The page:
I truly believe that John was my mockingbird. I know in a previous entry I said marrying him was a mistake, but that's not quite true. It might FEEL like a mistake, but I believe that God meant for us to marry (much like He means for us all to get back to Heaven). He doesn't set us up to fail, but we're sometimes so good at it that despite all His Grace, we choose to fail anyway. Unfortunately, John chose to turn away from God's plans (not intentionally, I don't think, because he doesn't believe there is a God to plan anything). Since things did not work out the way God had hoped, He'll simply up the ante with something even better. At least that's how I view things.
The same thing happened with my job. My last one was a diamond ring, sure, but it no longer fit along the path my life was taking. Instead of freaking out about it, I simply said, "Alright, God, figure it out." As usual, He did, and this job is even better than the last (and the last one was pretty hard to top).
In truth, the same thing happens with EVERYTHING in my life, so why in the world am I going to fret over the tiny, torn-up teddy bear in my hands when I know God's got something better in store for me? With every fiber of my being, I trust in God's goodness. I know this divorce is not something He wanted for me. I also know I did nothing to cause it. As such, I trust that God will sort things out so that the end result is even better than what I thought I'd lost.
Does that make sense?
I'm only able to see my life here and now, but God? God's got the big picture available to Him.
Right now, my life looks like this:
To God, it looks like this:
Us humans can only see a little at a time, and what's worse, we tend to focus on the negative stuff! God, on the other hand, has a much, MUCH bigger picture in mind that has way more joy than sadness.
So no. I have no fear when it comes to divorce or really any other aspect of my life. Why would I? I don't claim to be steering the ship, 'cause I know who is, and He's a significantly better Captain than I.
So to those who worry about things, just remember that God's no red shirt. He really WILL take care of things, and He'll take care of them in ways that will astound you. Own Him as your Father, and He will own you as His child.
After all, what proper father lets his daughter get the short end of the stick? ;)
Any time I've asked you fine folks for advice, you've always given me new ways to approach a difficult situation, and I appreciate that you're willing to share your wisdom and experience with me. Thus, here I am again, and of all the things I've asked advice on before, I feel that this is the trickiest and most sensitive thing to navigate.
You guys know I love my in-laws. I've written about them plenty of times throughout the years because they play such an integral part of my life. However, courtesy of the divorce, those relationships inevitably have / will have shifted, and I'm not entirely sure how to handle the dissemination of important information.
There are two things I'm up against right now. The first is the apparent secrecy of the divorce, itself.
There are still family members that are unaware of the situation. This is due to a combination of factors - chief among them John's refusal to be bothered having the conversation. However, there are others who are refusing to say anything (and asking John not to say anything) because they're holding out hope that we'll reconcile.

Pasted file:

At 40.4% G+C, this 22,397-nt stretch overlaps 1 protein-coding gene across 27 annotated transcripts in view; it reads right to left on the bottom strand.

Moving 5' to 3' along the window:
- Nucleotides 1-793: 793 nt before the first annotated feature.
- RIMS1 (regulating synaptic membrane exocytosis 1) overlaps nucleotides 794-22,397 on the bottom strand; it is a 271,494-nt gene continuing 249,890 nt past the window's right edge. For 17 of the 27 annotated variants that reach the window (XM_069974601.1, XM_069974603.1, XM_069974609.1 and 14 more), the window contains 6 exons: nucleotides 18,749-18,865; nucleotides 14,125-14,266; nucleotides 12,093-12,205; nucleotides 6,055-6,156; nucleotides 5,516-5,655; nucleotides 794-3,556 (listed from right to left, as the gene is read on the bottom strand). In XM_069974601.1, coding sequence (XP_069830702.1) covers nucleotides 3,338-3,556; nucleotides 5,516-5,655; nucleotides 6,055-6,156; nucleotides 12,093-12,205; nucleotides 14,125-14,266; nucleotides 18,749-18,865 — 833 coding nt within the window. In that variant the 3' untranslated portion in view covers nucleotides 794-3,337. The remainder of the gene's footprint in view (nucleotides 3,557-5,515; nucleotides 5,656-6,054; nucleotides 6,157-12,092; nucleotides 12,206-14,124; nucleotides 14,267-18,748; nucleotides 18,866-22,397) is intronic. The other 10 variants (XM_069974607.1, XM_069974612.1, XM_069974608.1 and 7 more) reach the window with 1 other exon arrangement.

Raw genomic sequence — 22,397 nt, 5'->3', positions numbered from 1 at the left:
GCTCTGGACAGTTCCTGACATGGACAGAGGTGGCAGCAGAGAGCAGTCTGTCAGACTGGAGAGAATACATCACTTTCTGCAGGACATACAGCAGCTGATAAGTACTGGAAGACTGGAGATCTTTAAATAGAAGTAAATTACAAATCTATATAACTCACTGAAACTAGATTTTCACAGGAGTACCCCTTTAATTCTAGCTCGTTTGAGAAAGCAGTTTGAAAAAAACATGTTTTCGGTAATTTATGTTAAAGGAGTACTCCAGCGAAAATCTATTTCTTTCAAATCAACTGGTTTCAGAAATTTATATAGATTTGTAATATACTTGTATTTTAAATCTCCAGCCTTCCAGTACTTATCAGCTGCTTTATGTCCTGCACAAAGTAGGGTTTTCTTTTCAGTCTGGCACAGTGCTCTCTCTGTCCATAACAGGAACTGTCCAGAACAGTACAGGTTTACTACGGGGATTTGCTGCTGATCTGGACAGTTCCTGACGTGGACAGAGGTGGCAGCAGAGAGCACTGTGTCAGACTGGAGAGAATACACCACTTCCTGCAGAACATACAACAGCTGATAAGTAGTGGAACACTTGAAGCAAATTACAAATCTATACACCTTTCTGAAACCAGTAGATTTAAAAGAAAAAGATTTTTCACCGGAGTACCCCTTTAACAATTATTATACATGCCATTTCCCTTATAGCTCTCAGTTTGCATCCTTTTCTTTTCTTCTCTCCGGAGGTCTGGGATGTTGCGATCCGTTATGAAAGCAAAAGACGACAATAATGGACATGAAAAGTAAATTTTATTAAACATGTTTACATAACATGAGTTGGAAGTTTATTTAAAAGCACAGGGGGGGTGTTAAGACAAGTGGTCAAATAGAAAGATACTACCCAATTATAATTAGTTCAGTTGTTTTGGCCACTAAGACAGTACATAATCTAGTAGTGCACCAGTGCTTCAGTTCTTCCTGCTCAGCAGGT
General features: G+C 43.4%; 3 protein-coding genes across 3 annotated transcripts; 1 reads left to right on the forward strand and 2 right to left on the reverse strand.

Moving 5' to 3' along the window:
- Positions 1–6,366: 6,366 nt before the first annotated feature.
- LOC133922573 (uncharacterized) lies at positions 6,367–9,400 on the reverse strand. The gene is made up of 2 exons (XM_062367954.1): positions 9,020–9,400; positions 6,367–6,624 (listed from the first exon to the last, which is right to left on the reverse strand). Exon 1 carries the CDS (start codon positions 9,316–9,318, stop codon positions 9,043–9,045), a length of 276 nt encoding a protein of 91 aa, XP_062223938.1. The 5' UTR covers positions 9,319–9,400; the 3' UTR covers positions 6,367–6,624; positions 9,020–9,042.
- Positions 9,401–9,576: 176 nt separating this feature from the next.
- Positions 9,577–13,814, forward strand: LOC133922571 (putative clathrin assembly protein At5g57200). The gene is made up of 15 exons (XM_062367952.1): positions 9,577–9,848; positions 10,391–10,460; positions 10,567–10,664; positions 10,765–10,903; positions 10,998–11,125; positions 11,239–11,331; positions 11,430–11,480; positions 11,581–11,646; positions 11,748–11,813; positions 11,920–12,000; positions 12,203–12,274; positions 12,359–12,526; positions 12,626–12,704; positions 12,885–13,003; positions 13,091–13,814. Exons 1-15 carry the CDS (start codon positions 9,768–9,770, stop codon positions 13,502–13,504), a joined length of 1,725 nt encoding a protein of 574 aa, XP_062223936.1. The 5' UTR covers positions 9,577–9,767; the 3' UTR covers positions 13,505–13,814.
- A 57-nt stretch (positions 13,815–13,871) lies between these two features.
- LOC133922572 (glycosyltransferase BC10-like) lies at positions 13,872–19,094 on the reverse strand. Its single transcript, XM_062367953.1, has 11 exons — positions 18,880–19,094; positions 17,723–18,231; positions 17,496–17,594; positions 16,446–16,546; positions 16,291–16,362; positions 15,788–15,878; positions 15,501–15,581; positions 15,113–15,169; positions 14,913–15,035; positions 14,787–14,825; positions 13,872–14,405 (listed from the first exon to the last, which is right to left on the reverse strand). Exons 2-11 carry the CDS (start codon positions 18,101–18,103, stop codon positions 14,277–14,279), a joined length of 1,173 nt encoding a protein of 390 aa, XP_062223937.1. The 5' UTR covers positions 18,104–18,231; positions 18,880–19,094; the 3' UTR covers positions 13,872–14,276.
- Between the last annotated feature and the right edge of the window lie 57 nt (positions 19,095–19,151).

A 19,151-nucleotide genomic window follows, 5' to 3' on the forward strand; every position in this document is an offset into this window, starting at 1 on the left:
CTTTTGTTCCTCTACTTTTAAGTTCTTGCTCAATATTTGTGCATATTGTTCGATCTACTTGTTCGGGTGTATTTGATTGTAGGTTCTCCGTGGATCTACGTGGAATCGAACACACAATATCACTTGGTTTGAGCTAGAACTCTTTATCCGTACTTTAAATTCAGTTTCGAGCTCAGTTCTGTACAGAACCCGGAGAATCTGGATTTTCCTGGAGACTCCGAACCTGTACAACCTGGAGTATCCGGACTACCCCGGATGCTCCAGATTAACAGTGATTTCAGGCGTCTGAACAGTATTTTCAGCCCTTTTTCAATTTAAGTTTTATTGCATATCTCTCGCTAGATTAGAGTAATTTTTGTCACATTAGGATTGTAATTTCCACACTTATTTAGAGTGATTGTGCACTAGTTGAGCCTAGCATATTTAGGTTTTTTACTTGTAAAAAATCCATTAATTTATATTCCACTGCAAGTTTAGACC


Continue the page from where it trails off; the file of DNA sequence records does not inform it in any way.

This has created a plethora of awkward situations for me. A PLETHORA.
Since I'm not sure who knows and who doesn't know, I'm constantly walking on eggshells with people. Example: an uncle who actually works with John (WORKS with him!) still has no idea. Given the fact that he sees this uncle on a daily basis, you'd think that somewhere in the span of 10 months he'd've said something. So I messaged this uncle asking for his help with a Christmas project for my FIL (this uncle's brother). Instead of responding to me, he responded to John because he innocently thought John would know about my gift idea. That's when I realized this uncle didn't know about the divorce and I couldn't actually press forward with my gift idea because that'd inevitably reveal it to him.
This situation has arisen not just with the uncle, but with aunts, cousins, and even friends. It's incredibly frustrating because there is absolutely NO WAY for me to know who knows and who doesn't know because John refuses to tell me who he's said anything to.
With the friends, I was hit with multiple situations that were both embarrassing and hurtful, so I took it upon myself to simply e-mail them en-masse. I can't do that with John's family because I fear my in-laws would be angry with me for doing that. They'd likely view it as me being catty or childish or bitter when in reality, I'm just trying to extricate myself from the awkward situation where I say something that's apparently not supposed to be said.
Frankly, John should have had these conversations with them already, but instead of being an adult, he chose to only tell a few cousins hoping that they would take the information back to their parents (his aunts / uncles) so he wouldn't have to have the conversation with - ya know - actual adults. In fact, he couldn't even be bothered to tell his own sisters. After me basically cornering him into telling his parents (who likely still wouldn't know had I not insisted on it), he allowed THEM to have the conversation for him. When I suggested it was time he tell his aunts and uncles (whom we're very close with and who are all awesome people), he responded with, "F*ck them. Who cares? They don't need to know anything."